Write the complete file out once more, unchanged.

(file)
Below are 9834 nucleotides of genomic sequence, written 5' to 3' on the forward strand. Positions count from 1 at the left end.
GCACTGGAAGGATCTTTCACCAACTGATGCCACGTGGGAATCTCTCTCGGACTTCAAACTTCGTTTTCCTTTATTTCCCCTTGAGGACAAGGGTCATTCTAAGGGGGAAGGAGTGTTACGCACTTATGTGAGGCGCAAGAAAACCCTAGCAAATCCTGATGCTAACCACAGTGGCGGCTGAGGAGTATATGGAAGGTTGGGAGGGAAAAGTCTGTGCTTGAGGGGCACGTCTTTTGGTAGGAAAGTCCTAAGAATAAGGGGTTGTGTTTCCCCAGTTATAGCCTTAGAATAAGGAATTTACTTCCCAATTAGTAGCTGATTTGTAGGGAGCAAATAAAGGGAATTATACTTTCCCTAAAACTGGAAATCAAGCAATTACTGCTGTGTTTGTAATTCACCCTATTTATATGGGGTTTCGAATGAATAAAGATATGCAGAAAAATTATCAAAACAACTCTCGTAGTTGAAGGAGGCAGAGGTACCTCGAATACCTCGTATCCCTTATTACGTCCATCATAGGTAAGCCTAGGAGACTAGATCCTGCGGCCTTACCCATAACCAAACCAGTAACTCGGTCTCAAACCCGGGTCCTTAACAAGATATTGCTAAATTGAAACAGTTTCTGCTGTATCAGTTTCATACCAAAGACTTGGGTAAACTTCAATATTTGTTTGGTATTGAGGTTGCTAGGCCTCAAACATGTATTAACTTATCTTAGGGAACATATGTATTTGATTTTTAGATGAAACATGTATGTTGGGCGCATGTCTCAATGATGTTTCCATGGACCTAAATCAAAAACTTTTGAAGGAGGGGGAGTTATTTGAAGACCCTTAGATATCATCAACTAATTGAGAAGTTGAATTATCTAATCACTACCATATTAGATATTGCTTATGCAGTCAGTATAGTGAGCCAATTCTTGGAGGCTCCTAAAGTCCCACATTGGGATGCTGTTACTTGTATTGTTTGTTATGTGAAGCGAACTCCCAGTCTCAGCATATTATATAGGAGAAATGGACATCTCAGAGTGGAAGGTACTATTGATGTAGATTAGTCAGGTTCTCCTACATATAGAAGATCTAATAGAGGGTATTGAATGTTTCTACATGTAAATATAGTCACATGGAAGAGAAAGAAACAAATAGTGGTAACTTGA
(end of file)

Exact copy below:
Below are 9834 nucleotides of genomic sequence, written 5' to 3' on the forward strand. Positions count from 1 at the left end.
GCACTGGAAGGATCTTTCACCAACTGATGCCACGTGGGAATCTCTCTCGGACTTCAAACTTCGTTTTCCTTTATTTCCCCTTGAGGACAAGGGTCATTCTAAGGGGGAAGGAGTGTTACGCACTTATGTGAGGCGCAAGAAAACCCTAGCAAATCCTGATGCTAACCACAGTGGCGGCTGAGGAGTATATGGAAGGTTGGGAGGGAAAAGTCTGTGCTTGAGGGGCACGTCTTTTGGTAGGAAAGTCCTAAGAATAAGGGGTTGTGTTTCCCCAGTTATAGCCTTAGAATAAGGAATTTACTTCCCAATTAGTAGCTGATTTGTAGGGAGCAAATAAAGGGAATTATACTTTCCCTAAAACTGGAAATCAAGCAATTACTGCTGTGTTTGTAATTCACCCTATTTATATGGGGTTTCGAATGAATAAAGATATGCAGAAAAATTATCAAAACAACTCTCGTAGTTGAAGGAGGCAGAGGTACCTCGAATACCTCGTATCCCTTATTACGTCCATCATAGGTAAGCCTAGGAGACTAGATCCTGCGGCCTTACCCATAACCAAACCAGTAACTCGGTCTCAAACCCGGGTCCTTAACAAGATATTGCTAAATTGAAACAGTTTCTGCTGTATCAGTTTCATACCAAAGACTTGGGTAAACTTCAATATTTGTTTGGTATTGAGGTTGCTAGGCCTCAAACATGTATTAACTTATCTTAGGGAACATATGTATTTGATTTTTAGATGAAACATGTATGTTGGGCGCATGTCTCAATGATGTTTCCATGGACCTAAATCAAAAACTTTTGAAGGAGGGGGAGTTATTTGAAGACCCTTAGATATCATCAACTAATTGAGAAGTTGAATTATCTAATCACTACCATATTAGATATTGCTTATGCAGTCAGTATAGTGAGCCAATTCTTGGAGGCTCCTAAAGTCCCACATTGGGATGCTGTTACTTGTATTGTTTGTTATGTGAAGCGAACTCCCAGTCTCAGCATATTATATAGGAGAAATGGACATCTCAGAGTGGAAGGTACTATTGATGTAGATTAGTCAGGTTCTCCTACATATAGAAGATCTAATAGAGGGTATTGAATGTTTCTACATGTAAATATAGTCACATGGAAGAGAAAGAAACAAATAGTGGTAACTTGA